To all the unsung heroes out there


By Lisa Sugarman

I think it’s fair to say that one hundred percent of us have been either a parent or a kid. Agreed?

That being the case, I think it’s also reasonable to assume that most of us have had at least one epiphany-type moment, usually as an adult, when we realized with absolute clarity that we underappreciated and emotionally kicked the crap out of our parents when we were kids. Either we came to realize it as a result of raising our own kids and having enough doors slammed in our face, or we learned it just by virtue of growing up and seeing life through a less self-centered lens than we did when we were twelve. Either way, most people usually figure it out.

Now, even though my mom and I were always close, I still managed to find ways to be an insensitive, aggravating little ass when I was a kid. Did I mean to drive the car through the garage door when I was nine? Of course not. Don’t be ridiculous. Did I mean to upset her when I drove off to my friend Andy’s house in the middle of a hurricane when she wanted me home? No. But did I do it anyway without thinking about how upset it made her? Yup.

There were absolutely times when I pushed the same buttons that every young kid pushes just to get a reaction. But I was just being a kid, doing the thoughtless things that kids sometimes do. And although I didn’t realize then that I was hurting her by being oblivious or selfish, I realize it now. Ohhhhhhh, do I realize it now. And ohhhhhhh how I wish I could swallow back every word or rewrite every memory of being a little #!%^. As I’m sure most of us do.

What I can do, though, is apologize now. Because as I so often tell my own kids, an apology will never make the dumb things you do worse. Any apology will always be a move in the right direction.

So sorry, mom. You know, for like, everything. All the stupid, asinine things I ever said or did when I was a kid. All the things that made you want to rip out sections of your hair or escape into the car and drive around the block to calm yourself down. My bad. All of it.

Why am I saying all of this? Well, it’s because I was inspired by my own seventeen-year-old daughter’s epiphany last week and I just had to share.

See my daughter, who works as a camp counselor, came home last week mentally and physically incapacitated after the first day of camp. She works with the little kids, the four and five year olds. And apparently, after four hours with them, she’d had an epiphany.

I found her on the couch the afternoon of that first day, barely conscious, splayed out upside down, head hanging off the armrest. After a morning of chasing her group of five year olds around, she was debilitated and barely able to speak. (I’m making fun of you now, honey. Sorry. I saw an opportunity and I took it.) But the one thing she did manage to say when I walked into the room was, “How the hell do you do the mom thing every single day?! Day after day.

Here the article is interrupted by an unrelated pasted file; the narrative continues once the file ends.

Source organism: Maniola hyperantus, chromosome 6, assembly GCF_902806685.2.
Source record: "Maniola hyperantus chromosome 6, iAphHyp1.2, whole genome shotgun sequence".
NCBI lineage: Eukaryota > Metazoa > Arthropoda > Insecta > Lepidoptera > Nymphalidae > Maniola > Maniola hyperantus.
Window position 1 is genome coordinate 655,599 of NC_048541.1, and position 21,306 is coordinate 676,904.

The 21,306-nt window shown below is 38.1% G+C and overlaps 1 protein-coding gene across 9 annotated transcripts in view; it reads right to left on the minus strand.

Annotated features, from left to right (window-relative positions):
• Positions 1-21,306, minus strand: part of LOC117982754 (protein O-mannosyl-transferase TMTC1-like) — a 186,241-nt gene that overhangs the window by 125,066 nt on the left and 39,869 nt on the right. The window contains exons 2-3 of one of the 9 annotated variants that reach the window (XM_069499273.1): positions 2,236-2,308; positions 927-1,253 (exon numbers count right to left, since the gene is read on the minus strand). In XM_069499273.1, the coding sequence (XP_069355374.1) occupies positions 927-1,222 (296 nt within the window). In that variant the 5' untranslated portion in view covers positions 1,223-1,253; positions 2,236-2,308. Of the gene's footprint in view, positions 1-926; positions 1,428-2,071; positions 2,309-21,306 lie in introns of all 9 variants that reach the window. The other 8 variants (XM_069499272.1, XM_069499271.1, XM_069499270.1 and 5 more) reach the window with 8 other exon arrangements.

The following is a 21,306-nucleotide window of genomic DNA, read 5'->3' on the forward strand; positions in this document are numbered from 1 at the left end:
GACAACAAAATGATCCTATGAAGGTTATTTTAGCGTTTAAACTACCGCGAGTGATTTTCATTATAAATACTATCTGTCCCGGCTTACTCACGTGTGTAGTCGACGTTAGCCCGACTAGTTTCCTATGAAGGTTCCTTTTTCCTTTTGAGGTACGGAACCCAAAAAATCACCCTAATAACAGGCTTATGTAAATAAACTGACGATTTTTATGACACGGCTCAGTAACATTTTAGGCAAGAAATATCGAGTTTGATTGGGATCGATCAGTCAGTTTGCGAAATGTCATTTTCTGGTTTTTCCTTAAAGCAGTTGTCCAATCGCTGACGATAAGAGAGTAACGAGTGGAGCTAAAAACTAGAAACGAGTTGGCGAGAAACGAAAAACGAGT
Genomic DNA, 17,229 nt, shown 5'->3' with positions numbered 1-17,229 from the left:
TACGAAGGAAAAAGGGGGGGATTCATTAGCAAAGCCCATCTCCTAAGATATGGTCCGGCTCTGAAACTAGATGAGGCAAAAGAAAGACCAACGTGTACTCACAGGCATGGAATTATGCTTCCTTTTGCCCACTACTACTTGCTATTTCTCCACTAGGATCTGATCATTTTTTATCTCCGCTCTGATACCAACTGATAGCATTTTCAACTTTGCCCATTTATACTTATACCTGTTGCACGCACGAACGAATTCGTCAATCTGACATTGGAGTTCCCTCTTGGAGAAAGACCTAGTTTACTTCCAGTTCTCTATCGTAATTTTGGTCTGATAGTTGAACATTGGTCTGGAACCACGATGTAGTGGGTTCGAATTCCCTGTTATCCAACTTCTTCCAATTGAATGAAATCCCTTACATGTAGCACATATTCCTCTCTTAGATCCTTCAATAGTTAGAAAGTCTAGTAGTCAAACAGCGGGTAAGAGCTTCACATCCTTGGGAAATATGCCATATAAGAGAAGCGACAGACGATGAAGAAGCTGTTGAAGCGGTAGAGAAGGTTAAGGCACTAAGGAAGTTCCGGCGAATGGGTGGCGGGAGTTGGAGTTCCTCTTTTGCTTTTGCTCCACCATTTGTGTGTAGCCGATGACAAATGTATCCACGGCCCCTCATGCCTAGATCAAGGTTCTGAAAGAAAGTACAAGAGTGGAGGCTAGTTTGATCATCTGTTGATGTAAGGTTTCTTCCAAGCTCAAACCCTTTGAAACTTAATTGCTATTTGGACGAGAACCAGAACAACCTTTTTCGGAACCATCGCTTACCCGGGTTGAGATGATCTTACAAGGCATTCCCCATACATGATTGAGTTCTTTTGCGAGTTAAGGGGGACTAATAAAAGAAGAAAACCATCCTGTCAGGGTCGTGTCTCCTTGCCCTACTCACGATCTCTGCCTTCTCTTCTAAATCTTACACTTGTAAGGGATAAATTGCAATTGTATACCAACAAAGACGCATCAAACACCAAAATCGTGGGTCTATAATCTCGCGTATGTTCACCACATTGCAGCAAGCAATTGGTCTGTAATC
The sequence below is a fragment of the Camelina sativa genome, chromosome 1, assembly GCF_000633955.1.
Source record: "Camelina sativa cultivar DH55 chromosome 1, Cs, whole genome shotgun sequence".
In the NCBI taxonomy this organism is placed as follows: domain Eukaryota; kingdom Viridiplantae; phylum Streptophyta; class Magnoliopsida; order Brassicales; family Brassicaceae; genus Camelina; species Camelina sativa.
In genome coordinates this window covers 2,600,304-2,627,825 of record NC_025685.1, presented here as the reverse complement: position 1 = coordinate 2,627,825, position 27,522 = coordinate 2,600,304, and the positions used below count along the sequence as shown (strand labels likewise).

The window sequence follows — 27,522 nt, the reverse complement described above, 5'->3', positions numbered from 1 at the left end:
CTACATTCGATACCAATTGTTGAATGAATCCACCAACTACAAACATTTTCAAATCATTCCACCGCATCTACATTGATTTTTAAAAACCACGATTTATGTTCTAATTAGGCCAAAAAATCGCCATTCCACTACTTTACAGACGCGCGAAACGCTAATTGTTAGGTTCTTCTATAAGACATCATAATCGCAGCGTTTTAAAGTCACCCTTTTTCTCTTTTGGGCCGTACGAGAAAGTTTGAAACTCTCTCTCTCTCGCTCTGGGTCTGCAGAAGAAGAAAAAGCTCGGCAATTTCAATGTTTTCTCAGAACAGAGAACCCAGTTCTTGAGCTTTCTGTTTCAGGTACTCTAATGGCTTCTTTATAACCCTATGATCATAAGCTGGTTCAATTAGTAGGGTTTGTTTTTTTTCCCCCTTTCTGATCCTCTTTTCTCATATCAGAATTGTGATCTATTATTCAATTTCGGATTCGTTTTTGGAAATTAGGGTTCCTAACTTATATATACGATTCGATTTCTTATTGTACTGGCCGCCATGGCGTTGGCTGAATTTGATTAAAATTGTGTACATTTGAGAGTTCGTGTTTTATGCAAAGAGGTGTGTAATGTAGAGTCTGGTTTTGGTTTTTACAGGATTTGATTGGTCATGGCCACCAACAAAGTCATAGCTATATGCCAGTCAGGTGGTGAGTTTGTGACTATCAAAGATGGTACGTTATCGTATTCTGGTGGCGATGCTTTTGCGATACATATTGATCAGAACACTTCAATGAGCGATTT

BOOM! There it was! Validation. Acknowledgment. Admiration. It felt exactly like what I imagine getting a Lifetime Achievement Award at the Oscars would feel like. It felt almost tingly.

Because to be honest, it’s nothing I ever expected I’d hear from her until I was a grandmother watching her kids bring her to tears. And that’s simply because kids usually aren’t self-aware enough to notice that stuff. I certainly wasn’t.

Look, I don’t think it’s much of a secret to anyone anymore that parenting is a labor of love. I mean, people say it all the time. It’s a thankless job with long hours, crappy pay, and no time off. But at the end of the day, when we finally get a ‘thank you’ or an ‘I love you’ or, better still, an ‘I appreciate you,’ that’s the prize that makes playing the game worthwhile. And that’s why we all play.

So I guess the reason I’m sharing all this is to validate to all the other parents out there that awareness and gratitude from your kids will come. I think it may’ve been a fluke that I got it a little earlier in the game than most, but I got it. And while the recognition we get may not be in the form of a solid-gold naked bald-guy statue, it will come. Probably not until you’re wearing progressive lenses, but hang in there. Your time will come too.

Lisa Sugarman lives in Marblehead, Massachusetts. Read and discuss all her columns at She is also the author of LIFE: It Is What It Is available on and at Spirit of ’76 Bookstore.



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